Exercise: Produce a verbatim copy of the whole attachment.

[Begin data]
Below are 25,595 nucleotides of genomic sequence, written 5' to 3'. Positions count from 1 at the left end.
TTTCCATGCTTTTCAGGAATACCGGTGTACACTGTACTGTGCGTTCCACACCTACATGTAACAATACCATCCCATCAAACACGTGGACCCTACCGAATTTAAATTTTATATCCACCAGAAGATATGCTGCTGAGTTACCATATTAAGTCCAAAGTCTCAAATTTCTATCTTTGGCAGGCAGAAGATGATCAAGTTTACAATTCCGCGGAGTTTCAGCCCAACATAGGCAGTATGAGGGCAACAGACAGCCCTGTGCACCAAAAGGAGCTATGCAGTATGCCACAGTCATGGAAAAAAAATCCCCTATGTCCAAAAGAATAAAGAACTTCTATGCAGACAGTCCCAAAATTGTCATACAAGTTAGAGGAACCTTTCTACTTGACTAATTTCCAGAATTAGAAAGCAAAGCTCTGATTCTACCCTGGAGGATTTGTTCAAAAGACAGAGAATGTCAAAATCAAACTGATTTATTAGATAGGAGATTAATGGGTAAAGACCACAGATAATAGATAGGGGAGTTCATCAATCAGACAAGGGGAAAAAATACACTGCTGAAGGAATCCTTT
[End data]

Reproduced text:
Below are 25,595 nucleotides of genomic sequence, written 5' to 3'. Positions count from 1 at the left end.
TTTCCATGCTTTTCAGGAATACCGGTGTACACTGTACTGTGCGTTCCACACCTACATGTAACAATACCATCCCATCAAACACGTGGACCCTACCGAATTTAAATTTTATATCCACCAGAAGATATGCTGCTGAGTTACCATATTAAGTCCAAAGTCTCAAATTTCTATCTTTGGCAGGCAGAAGATGATCAAGTTTACAATTCCGCGGAGTTTCAGCCCAACATAGGCAGTATGAGGGCAACAGACAGCCCTGTGCACCAAAAGGAGCTATGCAGTATGCCACAGTCATGGAAAAAAAATCCCCTATGTCCAAAAGAATAAAGAACTTCTATGCAGACAGTCCCAAAATTGTCATACAAGTTAGAGGAACCTTTCTACTTGACTAATTTCCAGAATTAGAAAGCAAAGCTCTGATTCTACCCTGGAGGATTTGTTCAAAAGACAGAGAATGTCAAAATCAAACTGATTTATTAGATAGGAGATTAATGGGTAAAGACCACAGATAATAGATAGGGGAGTTCATCAATCAGACAAGGGGAAAAAATACACTGCTGAAGGAATCCTTT